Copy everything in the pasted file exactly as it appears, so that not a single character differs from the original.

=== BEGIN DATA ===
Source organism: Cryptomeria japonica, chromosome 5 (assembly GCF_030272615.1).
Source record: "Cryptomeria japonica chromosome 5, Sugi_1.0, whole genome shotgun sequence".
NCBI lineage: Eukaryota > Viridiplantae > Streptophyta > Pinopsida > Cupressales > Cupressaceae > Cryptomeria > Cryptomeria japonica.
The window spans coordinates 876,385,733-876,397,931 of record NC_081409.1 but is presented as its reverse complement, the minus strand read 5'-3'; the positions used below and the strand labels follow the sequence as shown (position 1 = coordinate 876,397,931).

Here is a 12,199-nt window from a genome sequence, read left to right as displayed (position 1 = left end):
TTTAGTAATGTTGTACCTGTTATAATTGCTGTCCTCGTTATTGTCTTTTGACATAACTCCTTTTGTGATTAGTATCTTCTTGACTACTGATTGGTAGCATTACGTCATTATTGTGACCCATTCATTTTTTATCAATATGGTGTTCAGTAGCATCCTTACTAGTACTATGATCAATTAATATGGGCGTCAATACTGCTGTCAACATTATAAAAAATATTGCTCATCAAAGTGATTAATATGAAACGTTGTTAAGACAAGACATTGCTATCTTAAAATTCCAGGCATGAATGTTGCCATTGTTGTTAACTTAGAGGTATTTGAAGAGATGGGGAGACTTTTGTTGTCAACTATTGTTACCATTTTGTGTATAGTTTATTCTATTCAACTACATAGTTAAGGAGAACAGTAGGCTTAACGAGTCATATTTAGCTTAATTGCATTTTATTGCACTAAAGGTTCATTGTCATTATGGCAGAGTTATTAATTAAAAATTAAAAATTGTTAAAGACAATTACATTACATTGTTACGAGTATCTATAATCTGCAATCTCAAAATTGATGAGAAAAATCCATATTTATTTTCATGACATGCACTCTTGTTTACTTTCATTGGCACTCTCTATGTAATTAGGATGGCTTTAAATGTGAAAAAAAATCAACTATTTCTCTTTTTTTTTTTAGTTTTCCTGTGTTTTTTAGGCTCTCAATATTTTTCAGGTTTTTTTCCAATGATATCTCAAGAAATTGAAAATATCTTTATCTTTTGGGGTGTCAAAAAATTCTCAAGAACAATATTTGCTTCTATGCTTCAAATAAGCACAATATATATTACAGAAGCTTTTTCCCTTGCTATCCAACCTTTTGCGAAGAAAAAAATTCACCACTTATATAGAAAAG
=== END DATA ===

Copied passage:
Source organism: Cryptomeria japonica, chromosome 5 (assembly GCF_030272615.1).
Source record: "Cryptomeria japonica chromosome 5, Sugi_1.0, whole genome shotgun sequence".
NCBI lineage: Eukaryota > Viridiplantae > Streptophyta > Pinopsida > Cupressales > Cupressaceae > Cryptomeria > Cryptomeria japonica.
The window spans coordinates 876,385,733-876,397,931 of record NC_081409.1 but is presented as its reverse complement, the minus strand read 5'-3'; the positions used below and the strand labels follow the sequence as shown (position 1 = coordinate 876,397,931).

Here is a 12,199-nt window from a genome sequence, read left to right as displayed (position 1 = left end):
TTTAGTAATGTTGTACCTGTTATAATTGCTGTCCTCGTTATTGTCTTTTGACATAACTCCTTTTGTGATTAGTATCTTCTTGACTACTGATTGGTAGCATTACGTCATTATTGTGACCCATTCATTTTTTATCAATATGGTGTTCAGTAGCATCCTTACTAGTACTATGATCAATTAATATGGGCGTCAATACTGCTGTCAACATTATAAAAAATATTGCTCATCAAAGTGATTAATATGAAACGTTGTTAAGACAAGACATTGCTATCTTAAAATTCCAGGCATGAATGTTGCCATTGTTGTTAACTTAGAGGTATTTGAAGAGATGGGGAGACTTTTGTTGTCAACTATTGTTACCATTTTGTGTATAGTTTATTCTATTCAACTACATAGTTAAGGAGAACAGTAGGCTTAACGAGTCATATTTAGCTTAATTGCATTTTATTGCACTAAAGGTTCATTGTCATTATGGCAGAGTTATTAATTAAAAATTAAAAATTGTTAAAGACAATTACATTACATTGTTACGAGTATCTATAATCTGCAATCTCAAAATTGATGAGAAAAATCCATATTTATTTTCATGACATGCACTCTTGTTTACTTTCATTGGCACTCTCTATGTAATTAGGATGGCTTTAAATGTGAAAAAAAATCAACTATTTCTCTTTTTTTTTTTAGTTTTCCTGTGTTTTTTAGGCTCTCAATATTTTTCAGGTTTTTTTCCAATGATATCTCAAGAAATTGAAAATATCTTTATCTTTTGGGGTGTCAAAAAATTCTCAAGAACAATATTTGCTTCTATGCTTCAAATAAGCACAATATATATTACAGAAGCTTTTTCCCTTGCTATCCAACCTTTTGCGAAGAAAAAAATTCACCACTTATATAGAAAAG